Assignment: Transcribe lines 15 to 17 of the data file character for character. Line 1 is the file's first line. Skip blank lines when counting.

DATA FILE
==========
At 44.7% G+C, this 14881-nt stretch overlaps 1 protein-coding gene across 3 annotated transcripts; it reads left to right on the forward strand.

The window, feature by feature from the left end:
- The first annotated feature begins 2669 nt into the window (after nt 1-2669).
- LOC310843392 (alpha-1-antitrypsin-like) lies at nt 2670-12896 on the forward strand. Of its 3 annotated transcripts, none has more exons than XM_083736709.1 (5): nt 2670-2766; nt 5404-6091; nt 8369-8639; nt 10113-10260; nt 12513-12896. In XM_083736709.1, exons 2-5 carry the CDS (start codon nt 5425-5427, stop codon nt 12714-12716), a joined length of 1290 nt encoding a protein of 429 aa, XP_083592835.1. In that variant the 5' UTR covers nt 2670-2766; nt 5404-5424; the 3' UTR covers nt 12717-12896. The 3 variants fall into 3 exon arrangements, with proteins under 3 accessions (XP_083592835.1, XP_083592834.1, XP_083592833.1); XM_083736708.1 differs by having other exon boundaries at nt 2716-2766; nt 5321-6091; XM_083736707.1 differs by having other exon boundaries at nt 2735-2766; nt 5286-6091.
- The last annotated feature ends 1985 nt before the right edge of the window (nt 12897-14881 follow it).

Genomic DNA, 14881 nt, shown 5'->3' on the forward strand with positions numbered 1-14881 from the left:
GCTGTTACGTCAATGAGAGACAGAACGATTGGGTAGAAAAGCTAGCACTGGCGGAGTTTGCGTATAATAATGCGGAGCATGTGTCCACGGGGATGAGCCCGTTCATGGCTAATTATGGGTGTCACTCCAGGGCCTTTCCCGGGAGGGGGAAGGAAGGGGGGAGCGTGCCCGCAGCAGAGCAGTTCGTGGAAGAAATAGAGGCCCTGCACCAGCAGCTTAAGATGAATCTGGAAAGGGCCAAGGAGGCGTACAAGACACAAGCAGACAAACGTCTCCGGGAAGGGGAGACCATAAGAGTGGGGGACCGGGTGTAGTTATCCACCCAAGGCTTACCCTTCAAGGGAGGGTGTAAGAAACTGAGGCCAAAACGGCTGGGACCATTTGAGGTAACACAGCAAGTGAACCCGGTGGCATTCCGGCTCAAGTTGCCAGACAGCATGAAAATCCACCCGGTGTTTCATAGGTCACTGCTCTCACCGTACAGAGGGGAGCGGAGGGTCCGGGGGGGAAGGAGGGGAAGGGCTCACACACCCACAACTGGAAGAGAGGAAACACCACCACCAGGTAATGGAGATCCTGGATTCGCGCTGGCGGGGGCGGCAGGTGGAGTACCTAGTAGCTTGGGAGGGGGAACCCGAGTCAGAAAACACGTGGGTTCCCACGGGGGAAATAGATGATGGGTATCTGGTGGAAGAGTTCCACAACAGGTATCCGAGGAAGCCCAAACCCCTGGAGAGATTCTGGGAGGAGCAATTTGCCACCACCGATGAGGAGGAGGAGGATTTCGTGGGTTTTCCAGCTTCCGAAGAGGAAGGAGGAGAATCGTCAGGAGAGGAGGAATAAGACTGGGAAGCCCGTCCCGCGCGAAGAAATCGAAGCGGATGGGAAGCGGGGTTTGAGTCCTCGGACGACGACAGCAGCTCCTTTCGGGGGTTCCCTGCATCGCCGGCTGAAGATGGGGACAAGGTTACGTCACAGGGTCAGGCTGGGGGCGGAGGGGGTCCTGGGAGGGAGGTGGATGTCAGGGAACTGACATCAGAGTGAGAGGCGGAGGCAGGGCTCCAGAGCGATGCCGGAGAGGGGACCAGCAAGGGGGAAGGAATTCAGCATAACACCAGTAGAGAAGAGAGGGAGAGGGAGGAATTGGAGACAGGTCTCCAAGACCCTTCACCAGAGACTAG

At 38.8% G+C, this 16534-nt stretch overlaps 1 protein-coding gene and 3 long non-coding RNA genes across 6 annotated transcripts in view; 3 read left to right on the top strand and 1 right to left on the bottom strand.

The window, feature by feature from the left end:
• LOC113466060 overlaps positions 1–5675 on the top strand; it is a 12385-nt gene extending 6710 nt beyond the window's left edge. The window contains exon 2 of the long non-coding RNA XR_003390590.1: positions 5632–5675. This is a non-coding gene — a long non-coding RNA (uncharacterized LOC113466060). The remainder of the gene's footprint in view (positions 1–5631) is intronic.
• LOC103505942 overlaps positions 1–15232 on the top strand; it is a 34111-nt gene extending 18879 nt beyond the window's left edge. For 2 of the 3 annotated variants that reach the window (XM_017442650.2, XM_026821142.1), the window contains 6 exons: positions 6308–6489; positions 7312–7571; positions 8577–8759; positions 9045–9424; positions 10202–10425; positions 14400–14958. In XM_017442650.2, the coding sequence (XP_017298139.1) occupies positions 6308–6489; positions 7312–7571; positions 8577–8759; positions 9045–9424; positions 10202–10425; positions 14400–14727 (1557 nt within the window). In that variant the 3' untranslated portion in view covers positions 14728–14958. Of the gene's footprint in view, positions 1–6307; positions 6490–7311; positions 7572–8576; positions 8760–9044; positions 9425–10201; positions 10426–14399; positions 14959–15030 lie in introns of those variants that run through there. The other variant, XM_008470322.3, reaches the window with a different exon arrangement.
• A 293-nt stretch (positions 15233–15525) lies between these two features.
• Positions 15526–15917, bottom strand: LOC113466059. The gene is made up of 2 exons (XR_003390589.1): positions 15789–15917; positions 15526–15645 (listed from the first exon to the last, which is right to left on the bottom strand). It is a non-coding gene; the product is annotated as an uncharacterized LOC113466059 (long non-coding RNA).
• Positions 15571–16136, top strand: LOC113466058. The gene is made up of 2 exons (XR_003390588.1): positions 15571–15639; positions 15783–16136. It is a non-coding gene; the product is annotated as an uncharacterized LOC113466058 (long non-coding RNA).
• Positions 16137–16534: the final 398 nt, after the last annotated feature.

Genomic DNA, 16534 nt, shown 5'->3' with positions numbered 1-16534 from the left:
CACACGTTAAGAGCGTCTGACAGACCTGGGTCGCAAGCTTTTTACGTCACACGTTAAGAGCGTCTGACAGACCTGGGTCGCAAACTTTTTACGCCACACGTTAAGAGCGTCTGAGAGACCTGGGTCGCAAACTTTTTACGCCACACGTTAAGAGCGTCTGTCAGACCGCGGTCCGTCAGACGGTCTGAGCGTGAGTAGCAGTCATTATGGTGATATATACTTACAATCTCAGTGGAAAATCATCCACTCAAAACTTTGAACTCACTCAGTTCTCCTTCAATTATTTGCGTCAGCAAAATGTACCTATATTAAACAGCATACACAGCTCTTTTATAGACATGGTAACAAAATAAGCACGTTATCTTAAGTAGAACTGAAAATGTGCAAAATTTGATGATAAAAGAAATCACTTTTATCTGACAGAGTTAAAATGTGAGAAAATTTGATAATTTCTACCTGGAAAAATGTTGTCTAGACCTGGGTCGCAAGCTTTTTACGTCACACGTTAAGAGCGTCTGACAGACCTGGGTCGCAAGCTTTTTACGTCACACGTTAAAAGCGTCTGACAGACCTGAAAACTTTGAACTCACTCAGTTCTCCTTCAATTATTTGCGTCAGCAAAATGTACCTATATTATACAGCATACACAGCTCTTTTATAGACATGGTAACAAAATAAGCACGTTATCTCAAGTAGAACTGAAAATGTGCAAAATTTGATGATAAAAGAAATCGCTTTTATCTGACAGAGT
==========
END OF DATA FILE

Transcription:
• Positions 16137–16534: the final 398 nt, after the last annotated feature.

Genomic DNA, 16534 nt, shown 5'->3' with positions numbered 1-16534 from the left:
CACACGTTAAGAGCGTCTGACAGACCTGGGTCGCAAGCTTTTTACGTCACACGTTAAGAGCGTCTGACAGACCTGGGTCGCAAACTTTTTACGCCACACGTTAAGAGCGTCTGAGAGACCTGGGTCGCAAACTTTTTACGCCACACGTTAAGAGCGTCTGTCAGACCGCGGTCCGTCAGACGGTCTGAGCGTGAGTAGCAGTCATTATGGTGATATATACTTACAATCTCAGTGGAAAATCATCCACTCAAAACTTTGAACTCACTCAGTTCTCCTTCAATTATTTGCGTCAGCAAAATGTACCTATATTAAACAGCATACACAGCTCTTTTATAGACATGGTAACAAAATAAGCACGTTATCTTAAGTAGAACTGAAAATGTGCAAAATTTGATGATAAAAGAAATCACTTTTATCTGACAGAGTTAAAATGTGAGAAAATTTGATAATTTCTACCTGGAAAAATGTTGTCTAGACCTGGGTCGCAAGCTTTTTACGTCACACGTTAAGAGCGTCTGACAGACCTGGGTCGCAAGCTTTTTACGTCACACGTTAAAAGCGTCTGACAGACCTGAAAACTTTGAACTCACTCAGTTCTCCTTCAATTATTTGCGTCAGCAAAATGTACCTATATTATACAGCATACACAGCTCTTTTATAGACATGGTAACAAAATAAGCACGTTATCTCAAGTAGAACTGAAAATGTGCAAAATTTGATGATAAAAGAAATCGCTTTTATCTGACAGAGT